8. You don't have to stick to your degree. I know for me, by the time I finished art school I felt completely burt out. Art had been my whole life for over 4 years, and I felt like I really needed to step away for a while. I started subbing at my mom's school and realized that I really love working with kids. I still don't want to totally shift careers and become a teacher, but being a paraprofessional has been really fun and rewarding for me and it gives me time to do my art when the mood strikes me. Ultimately, everyone with a Bachelor's degree has a comparable level of knowledge and experience so just because your expensive piece of paper says 'Marketing' doesn't mean you can't apply for jobs in tech, or childcare, or the arts. You can learn a lot on your own and get experience at an entry-level position. It's all cool.
  9. Just get the dog. Getting Zelda was the best decision I ever made. Having a dog is a big commitment financially and does restrict some of your opportunities- want to go away overnight? Better find a sitter or a dog-friendly hotel! Want to join the Peace Corps? Did you know you can't bring pets with you? Apartment hunting? You'd be shocked at how many "pet friendly" places only allow cats. How about food? Vet bills? Even with all that, I am still so happy to have my baby girl in my life and would sacrifice anything to keep her. If you want a dog, just do it.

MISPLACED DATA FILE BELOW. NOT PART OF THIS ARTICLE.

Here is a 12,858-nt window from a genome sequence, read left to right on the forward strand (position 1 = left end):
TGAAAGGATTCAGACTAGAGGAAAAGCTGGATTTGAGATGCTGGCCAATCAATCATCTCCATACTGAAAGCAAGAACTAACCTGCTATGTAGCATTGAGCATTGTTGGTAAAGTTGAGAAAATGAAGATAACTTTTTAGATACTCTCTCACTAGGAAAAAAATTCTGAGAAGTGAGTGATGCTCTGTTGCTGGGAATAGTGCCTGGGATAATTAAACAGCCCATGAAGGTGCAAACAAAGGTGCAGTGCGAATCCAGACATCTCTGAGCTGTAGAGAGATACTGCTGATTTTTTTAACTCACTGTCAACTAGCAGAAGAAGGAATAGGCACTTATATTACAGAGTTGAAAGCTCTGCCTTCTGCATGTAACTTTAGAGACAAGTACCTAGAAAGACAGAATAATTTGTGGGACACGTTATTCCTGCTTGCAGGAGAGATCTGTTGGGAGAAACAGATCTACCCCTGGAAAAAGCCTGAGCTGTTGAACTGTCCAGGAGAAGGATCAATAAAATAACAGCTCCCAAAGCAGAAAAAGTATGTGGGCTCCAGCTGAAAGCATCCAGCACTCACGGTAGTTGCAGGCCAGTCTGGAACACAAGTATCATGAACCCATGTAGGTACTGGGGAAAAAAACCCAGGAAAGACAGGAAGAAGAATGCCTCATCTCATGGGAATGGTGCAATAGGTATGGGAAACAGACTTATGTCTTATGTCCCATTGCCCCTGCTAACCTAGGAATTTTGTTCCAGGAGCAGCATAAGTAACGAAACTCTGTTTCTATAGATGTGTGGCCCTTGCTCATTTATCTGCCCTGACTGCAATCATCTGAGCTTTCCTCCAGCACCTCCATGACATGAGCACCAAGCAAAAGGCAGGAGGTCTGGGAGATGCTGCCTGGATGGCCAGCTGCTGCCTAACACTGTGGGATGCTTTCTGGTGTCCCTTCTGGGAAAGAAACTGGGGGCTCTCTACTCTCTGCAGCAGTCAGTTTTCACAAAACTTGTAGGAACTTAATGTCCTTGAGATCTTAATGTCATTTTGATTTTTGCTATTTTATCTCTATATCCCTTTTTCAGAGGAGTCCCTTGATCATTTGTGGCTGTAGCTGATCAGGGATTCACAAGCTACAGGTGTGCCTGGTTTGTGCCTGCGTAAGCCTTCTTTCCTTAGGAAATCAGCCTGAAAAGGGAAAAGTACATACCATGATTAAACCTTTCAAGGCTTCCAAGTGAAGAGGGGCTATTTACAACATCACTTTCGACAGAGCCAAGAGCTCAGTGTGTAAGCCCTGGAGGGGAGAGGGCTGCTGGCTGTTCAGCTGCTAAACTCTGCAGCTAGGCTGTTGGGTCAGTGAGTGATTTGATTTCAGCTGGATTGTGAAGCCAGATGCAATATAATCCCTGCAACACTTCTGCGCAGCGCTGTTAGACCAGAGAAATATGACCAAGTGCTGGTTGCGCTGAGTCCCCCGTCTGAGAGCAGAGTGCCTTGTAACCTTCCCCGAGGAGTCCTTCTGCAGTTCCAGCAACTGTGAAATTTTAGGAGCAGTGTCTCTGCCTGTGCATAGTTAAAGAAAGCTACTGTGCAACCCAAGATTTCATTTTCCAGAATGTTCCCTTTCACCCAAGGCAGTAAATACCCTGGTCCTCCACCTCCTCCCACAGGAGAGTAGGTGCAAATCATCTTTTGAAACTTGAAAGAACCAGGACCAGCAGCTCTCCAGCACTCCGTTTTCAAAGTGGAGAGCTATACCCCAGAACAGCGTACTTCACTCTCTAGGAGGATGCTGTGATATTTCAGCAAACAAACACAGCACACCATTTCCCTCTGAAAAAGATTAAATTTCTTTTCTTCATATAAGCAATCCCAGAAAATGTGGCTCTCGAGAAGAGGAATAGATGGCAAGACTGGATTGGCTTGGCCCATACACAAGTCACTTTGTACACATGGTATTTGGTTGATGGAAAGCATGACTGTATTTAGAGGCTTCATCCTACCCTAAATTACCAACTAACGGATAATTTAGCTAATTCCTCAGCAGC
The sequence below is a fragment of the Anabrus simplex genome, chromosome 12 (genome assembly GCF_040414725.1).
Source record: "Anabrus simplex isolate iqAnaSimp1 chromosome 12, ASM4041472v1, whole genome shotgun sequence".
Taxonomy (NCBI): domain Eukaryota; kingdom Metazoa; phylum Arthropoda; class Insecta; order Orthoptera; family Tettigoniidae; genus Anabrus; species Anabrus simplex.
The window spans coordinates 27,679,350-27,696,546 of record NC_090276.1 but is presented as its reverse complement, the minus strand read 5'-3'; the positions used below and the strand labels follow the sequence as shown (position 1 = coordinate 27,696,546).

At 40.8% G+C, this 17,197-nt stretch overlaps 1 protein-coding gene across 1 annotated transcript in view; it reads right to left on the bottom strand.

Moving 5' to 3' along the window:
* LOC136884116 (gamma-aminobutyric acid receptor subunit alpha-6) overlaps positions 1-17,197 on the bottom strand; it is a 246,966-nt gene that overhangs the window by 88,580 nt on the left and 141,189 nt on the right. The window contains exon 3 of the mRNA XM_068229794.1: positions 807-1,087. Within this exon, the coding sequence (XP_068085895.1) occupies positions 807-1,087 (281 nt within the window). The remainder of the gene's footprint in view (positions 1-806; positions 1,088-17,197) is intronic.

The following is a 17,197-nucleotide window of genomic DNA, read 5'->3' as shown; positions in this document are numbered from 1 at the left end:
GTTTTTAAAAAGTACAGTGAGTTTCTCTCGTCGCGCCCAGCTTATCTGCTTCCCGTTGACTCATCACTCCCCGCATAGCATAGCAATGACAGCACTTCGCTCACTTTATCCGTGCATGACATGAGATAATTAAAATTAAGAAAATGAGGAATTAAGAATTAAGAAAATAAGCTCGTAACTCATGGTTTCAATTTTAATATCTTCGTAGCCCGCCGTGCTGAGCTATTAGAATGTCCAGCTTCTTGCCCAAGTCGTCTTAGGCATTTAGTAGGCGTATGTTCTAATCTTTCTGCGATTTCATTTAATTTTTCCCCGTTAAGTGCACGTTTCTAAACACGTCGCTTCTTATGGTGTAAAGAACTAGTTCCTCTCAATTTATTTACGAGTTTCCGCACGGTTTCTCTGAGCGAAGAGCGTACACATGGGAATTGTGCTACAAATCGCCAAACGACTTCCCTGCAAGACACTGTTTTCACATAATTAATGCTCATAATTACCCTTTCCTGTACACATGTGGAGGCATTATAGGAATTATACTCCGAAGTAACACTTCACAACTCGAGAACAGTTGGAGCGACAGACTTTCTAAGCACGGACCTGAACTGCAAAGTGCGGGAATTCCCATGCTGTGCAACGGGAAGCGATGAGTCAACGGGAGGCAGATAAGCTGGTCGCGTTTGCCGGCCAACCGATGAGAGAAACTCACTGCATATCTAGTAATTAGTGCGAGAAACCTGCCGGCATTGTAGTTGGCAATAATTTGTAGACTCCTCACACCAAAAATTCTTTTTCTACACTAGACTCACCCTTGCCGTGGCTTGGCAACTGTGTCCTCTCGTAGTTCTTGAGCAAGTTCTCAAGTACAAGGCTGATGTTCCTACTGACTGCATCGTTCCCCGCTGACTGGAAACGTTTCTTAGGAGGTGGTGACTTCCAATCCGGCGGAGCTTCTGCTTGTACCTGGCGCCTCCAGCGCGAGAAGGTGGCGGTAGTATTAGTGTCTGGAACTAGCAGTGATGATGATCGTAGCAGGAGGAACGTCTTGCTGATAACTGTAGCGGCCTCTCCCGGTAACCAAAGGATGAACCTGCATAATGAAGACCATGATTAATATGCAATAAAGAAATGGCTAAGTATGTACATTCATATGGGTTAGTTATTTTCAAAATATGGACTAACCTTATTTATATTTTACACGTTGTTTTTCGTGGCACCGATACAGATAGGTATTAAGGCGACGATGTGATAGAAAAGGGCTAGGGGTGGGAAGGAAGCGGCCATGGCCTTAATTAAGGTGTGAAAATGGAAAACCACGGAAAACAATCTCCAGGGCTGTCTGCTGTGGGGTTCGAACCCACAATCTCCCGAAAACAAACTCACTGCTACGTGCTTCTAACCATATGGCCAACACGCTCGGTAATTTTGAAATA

10. Try not to worry. Everything will work out in the end. If it's not alright, it's not the end. Just be patient.
DSCN7418   xx Meghan

Leave a Reply

Your email address will not be published. Required fields are marked *